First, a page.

Jechbi wrote:A question regarding the twelve ayatanas: I get that there are the eye, ear, nose, tongue, body and mind; as well as their corresponding objects of visible form, sound, smell, taste, touch and mental objects. But what about senses that don't clearly fall into any of these categories, such as equilibrioception?
The sense of equilibrioception seems to depend largely on the ear, but I don't think it could be regarded as a sound object. But it also seems to depend on sight and brain functioning, but it doesn't seem to be clearly a visible ayatana or a purely mental object, either.
And how about the radar perception of a being such as a bat? These animals appear to create an entire visual-like impression based on interpretation of touch objects and sound. Or bees, which seem to communicate with pheromones (people perceive pheromones too), but it hardly seems like a purely smell object. In these cases, the distinction between "touch" and "sound" and "visible form" seems to become blurred.
And I can imagine the possibility of a being who has sense perceptions with which human beings are not familiar. I'm wondering, would all such senses be understood as having their base solely in the 12 ayatanas? And if that is so, could there be more to the ayatanas than what we, in our human form, are able to perceive and understand?
rowyourboat wrote:I think many things are included under 'mind'
verbalization, visualization, computation, memory, recognition- so many very different things. I think balance comes under this as well, it clearly doesnt fall under the others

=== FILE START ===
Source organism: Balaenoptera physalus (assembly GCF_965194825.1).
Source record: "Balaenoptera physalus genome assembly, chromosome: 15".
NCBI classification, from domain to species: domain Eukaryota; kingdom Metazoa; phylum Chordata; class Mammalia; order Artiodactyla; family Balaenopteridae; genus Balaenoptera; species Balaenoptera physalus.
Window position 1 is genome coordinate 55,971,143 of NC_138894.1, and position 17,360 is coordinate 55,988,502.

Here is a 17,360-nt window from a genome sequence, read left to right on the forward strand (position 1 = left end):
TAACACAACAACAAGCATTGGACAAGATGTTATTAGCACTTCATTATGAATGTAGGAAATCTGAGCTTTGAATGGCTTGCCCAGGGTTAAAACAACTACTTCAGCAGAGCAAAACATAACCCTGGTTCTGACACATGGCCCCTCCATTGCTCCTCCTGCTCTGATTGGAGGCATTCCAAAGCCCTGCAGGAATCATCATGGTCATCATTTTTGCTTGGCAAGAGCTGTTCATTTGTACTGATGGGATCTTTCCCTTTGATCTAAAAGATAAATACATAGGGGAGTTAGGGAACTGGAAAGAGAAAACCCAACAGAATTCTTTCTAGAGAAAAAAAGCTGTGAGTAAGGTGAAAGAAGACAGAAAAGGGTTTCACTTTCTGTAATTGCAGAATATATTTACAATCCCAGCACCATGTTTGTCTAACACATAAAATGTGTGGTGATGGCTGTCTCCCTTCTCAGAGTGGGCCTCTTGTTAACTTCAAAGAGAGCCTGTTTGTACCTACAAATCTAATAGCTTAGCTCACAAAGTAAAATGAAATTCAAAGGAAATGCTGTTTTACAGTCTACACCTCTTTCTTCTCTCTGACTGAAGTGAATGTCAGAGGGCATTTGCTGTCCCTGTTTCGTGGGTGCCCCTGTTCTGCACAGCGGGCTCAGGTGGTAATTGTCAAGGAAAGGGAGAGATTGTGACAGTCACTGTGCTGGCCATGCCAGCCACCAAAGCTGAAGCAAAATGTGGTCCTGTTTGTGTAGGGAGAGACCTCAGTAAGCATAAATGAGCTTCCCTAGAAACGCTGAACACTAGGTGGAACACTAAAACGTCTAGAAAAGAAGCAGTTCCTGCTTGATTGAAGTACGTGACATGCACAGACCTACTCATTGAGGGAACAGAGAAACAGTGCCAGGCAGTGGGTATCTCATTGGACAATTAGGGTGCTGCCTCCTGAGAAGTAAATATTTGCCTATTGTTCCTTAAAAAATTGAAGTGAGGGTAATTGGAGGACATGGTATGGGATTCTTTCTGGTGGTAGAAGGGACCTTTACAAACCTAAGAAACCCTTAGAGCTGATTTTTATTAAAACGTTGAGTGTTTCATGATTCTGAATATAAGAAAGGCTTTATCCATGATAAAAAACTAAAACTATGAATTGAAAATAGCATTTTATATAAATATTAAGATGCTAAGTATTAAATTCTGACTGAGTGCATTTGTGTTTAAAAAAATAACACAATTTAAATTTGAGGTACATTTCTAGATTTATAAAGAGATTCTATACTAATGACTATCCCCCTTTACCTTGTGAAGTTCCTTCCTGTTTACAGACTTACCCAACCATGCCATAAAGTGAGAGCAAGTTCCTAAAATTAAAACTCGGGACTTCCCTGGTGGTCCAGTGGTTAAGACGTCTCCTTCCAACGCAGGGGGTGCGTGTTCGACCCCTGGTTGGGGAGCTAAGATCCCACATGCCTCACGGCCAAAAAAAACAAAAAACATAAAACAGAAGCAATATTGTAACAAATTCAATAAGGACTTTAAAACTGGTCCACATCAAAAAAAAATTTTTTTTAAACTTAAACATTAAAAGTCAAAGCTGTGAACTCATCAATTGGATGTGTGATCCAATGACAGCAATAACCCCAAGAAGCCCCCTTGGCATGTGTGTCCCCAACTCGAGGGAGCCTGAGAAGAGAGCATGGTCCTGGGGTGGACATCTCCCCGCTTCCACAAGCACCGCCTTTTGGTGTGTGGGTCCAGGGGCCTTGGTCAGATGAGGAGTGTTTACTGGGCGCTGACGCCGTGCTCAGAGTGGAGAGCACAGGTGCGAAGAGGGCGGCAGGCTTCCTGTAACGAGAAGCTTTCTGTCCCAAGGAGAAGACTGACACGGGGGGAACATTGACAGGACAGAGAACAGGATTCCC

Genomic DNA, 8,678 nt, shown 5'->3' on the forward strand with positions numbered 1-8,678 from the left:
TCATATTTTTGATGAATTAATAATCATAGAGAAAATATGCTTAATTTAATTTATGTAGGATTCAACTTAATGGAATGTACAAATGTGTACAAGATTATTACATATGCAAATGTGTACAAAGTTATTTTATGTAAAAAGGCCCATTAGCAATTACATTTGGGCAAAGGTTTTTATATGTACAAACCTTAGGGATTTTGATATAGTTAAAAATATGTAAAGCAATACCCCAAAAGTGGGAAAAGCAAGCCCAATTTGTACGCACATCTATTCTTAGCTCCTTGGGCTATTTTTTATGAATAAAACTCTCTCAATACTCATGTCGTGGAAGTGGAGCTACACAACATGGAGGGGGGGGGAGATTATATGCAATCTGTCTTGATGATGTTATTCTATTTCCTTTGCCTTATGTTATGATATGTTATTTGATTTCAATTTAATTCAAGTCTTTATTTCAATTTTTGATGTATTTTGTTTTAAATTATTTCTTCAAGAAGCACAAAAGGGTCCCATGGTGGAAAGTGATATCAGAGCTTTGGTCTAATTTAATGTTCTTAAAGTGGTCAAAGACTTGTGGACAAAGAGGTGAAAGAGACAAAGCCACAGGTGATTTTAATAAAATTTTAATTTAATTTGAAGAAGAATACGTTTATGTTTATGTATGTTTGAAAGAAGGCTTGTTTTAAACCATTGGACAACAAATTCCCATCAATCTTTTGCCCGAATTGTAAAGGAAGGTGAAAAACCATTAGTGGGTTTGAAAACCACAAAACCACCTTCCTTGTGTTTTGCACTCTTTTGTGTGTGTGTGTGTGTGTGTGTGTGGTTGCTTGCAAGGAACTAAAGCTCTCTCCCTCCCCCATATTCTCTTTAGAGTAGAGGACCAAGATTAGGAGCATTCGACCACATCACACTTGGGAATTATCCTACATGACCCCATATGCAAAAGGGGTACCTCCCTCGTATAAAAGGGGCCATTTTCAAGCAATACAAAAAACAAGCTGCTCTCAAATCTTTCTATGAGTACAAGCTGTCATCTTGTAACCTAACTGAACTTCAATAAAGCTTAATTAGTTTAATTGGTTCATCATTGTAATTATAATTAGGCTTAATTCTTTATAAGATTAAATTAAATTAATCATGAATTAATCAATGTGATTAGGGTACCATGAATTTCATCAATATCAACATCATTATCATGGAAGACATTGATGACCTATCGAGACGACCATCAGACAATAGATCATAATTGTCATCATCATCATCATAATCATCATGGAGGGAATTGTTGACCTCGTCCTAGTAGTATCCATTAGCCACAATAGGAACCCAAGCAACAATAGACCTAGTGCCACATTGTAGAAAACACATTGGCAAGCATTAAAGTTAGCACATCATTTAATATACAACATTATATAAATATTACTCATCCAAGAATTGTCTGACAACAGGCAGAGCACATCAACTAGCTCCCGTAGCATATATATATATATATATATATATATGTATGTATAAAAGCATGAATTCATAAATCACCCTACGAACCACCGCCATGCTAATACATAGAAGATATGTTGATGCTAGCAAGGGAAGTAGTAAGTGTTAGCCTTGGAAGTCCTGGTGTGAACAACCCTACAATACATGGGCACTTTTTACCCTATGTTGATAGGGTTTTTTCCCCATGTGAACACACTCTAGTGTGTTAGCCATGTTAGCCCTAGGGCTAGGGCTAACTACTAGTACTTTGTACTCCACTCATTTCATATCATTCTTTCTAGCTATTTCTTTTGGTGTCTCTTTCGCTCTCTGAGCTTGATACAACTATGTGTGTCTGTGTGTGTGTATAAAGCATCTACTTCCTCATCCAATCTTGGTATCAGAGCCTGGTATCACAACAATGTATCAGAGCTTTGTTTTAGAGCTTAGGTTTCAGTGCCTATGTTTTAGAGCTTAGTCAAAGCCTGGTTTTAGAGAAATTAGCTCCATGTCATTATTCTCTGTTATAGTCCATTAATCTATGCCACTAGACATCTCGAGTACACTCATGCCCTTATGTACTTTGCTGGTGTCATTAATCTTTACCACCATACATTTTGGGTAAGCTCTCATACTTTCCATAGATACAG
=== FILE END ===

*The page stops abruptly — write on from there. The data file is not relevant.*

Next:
Yes.Jechbi wrote:.. would all such senses be understood as having their base solely in the 12 ayatanas?
Yes.Jechbi wrote:And if that is so, could there be more to the ayatanas than what we, in our human form, are able to perceive and understand?
You could say the same of the 'sense' of hearing. The 'sense' of hearing is a sense, not a sound. So even though it might be physically located in the ear, that has nothing to do with experiential Buddhism etc.? Not sure where that gets us exactly. Seems to be skirting the issue, which is that one experiences balance through a physical sense organ, just as one experiences sound through a physical sense organ. Or maybe you're saying the ayatana descriptions bear no meaningful relationship to the actual sense organs of the human body?rowyourboat wrote:the 'sense' of balance is a sense- not a sound
so even though it might be physcially located in the ear, that has nothing to do with experiential buddhism (in which the experience of something takes precedence over everything else)
The same could be said of the 'sense' of hearing, or the 'sense' of sight.rowyourboat wrote:how does one decide if something is mind or matter- nama or rupa?
if something is made up of the 4 elements (fire, wind, earth, water) then it is physical
clearly the sense of balance is a mental component
Wouldn't that mean that there are only mind-related ayatanas then? Because none of the 'senses' are physical in the framework as you've laid it out.rowyourboat wrote:it would come under mano (mind) ayatana
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